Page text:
It’s been just six years since Austin Smith launched his business, Identity Design, in a 500-square-foot garage. Recently though, the company more than doubled its size by moving into a new 10,000-square-foot building in Jacksonville, Fla, where he started in 2009.
“I tell everyone it’s been kind of a ‘hold on by the seat of your pants’ experience since,” says Smith, whose shop specializes in wraps but started as a full-service print shop and remains one today.
It was a sign shop up the street from the house he grew up in that first attracted Smith to the world of printing. After graduating college with a four-year degree in marketing he took a job working for America Online in its fraud department, but cashed out – literally – when AOL stock was at its peak. He left the company and sold his stock, using the proceeds to buy a house and a piece of that print shop he worked at in high school.
Eventually the sign shop people bought him out and he went to work for a restyling company. But the bug of opening his own business eventually got to him.
“I was doing the typical sun-roof installation, leather installation, accessories for dealers, and had done that for about 6 Â½ years for this company and I was working an obnoxious amount of hours, and I said, you know what? If I’m going to do this I can do it for myself – I jinxed myself,” Smith says with a laugh, adding that starting his own company has meant at least as many hours as he used to work.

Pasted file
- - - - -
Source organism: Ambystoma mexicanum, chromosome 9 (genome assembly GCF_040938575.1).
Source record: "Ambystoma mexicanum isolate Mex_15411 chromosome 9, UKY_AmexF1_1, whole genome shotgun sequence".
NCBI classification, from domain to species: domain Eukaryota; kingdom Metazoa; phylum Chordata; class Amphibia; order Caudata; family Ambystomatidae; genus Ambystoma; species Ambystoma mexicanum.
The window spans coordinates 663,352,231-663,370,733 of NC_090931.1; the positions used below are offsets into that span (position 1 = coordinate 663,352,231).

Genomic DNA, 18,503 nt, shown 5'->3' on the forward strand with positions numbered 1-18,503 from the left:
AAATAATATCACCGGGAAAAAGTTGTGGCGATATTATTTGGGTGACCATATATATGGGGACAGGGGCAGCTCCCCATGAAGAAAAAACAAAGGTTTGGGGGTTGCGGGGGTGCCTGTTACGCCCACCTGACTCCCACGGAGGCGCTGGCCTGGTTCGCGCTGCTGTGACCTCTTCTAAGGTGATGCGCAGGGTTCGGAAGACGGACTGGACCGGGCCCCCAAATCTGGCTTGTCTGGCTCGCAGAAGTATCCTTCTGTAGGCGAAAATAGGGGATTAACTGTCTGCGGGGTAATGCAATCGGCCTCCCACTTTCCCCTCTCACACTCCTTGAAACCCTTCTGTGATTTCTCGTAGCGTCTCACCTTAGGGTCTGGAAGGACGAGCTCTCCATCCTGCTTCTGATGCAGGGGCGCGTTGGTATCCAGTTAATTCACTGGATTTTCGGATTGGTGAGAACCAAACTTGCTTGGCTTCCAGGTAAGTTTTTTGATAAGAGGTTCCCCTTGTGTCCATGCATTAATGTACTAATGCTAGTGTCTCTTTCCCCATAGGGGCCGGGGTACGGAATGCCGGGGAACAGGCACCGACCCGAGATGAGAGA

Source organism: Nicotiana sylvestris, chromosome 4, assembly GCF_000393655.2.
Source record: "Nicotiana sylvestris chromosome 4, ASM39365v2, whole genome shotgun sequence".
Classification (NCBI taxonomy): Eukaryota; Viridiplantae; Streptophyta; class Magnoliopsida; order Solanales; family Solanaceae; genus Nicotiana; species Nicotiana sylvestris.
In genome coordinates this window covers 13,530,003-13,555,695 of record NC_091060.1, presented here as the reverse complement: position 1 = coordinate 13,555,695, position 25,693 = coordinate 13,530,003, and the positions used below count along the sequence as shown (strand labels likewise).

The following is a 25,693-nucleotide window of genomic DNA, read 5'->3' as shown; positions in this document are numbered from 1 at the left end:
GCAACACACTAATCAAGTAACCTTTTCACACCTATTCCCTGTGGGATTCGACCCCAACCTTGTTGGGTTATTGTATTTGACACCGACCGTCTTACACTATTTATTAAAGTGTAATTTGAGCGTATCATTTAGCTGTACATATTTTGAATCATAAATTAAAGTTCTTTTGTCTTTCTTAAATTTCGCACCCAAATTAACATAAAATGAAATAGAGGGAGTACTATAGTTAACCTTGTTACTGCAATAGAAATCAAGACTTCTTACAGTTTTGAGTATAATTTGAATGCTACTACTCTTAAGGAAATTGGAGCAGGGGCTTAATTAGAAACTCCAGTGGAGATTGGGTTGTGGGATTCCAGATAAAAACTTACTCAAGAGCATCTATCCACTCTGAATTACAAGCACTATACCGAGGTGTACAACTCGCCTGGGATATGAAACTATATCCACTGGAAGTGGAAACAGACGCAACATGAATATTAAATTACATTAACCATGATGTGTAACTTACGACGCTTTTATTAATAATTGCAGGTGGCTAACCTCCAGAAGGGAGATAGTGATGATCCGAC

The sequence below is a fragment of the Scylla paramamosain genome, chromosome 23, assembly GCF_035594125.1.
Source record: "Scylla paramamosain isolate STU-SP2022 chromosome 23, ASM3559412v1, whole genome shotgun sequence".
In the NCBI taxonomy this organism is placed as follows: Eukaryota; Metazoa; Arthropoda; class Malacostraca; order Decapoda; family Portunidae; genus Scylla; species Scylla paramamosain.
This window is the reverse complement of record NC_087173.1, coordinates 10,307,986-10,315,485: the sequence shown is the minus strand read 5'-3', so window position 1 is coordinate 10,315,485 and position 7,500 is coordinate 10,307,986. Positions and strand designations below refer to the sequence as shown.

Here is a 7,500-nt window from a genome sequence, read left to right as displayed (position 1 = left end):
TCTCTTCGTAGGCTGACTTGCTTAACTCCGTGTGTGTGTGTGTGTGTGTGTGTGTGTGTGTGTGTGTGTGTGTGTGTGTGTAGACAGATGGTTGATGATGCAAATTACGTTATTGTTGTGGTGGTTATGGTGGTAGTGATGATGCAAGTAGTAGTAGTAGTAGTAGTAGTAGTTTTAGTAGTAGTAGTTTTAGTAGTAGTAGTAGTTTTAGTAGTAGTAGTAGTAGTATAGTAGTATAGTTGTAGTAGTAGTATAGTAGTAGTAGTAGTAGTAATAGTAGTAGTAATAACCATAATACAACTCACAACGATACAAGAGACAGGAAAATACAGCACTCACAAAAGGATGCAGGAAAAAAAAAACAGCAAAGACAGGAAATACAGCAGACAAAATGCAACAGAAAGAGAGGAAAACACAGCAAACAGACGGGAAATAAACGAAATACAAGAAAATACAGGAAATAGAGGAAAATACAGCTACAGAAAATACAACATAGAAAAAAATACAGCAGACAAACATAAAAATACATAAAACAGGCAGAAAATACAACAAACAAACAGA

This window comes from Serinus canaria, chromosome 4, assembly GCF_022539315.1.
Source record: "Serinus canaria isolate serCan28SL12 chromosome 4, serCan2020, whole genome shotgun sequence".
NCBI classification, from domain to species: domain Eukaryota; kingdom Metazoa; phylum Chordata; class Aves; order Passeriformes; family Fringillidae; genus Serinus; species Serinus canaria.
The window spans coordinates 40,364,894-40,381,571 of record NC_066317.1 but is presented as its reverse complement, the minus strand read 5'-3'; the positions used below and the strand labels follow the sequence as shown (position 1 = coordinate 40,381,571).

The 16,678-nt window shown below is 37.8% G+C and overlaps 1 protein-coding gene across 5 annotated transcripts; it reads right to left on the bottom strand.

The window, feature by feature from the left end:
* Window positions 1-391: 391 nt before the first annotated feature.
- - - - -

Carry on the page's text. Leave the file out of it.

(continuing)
In launching Identity Design, Smith took a shoe-leather approach to drumming up business.
“From day one I wanted a product that I could walk into almost any business and offer them services and create a relationship, and that happened very easily with business cards, flyers, you know, things like that,” Smith says. “And as it expanded we really took to wraps – doing a lot of solid-color wraps as well as commercial wraps.
“I knew that if I could do some lettering on a window, or a business card order, or something like that, I would at least have the opportunity to get them under my wing and really show them a great customer service experience.”
At the beginning he used equipment he bought from a friend whose shop was struggling, hiring the friend to work for him as an installer. The 500-square-foot garage they started in was barely enough for a couple vehicles and a worktable, Smith says.
He later moved to a 3,500-square-foot facility before moving to his current 10,000 square feet, which gives him plenty of room for service bays and storing wrap and printing materials. The company has grown to 12 employees.
“Today we do an average of 120 to 150 full wraps a year,” Smith says. “Last year was about a 60-40 split between commercial wraps and solid color.”
He said that the Mimaki machines he bought from the other shop to launch his business impressed him so much he continues to use Mimaki printers and plotters to this day, calling them “a solid contributor to our business’ success.”
That marketing degree comes in handy too – he says he uses it every single day in his shop.
“It’s really worked well for us,” Smith says. “The customers get a product that literally does work for them, not just sticks to the side of their car. And it increases their business. And as their business increases they come back – and it’s a vicious cycle that continues to work for us as a company and also each one of my customers’ experiences with their own business.”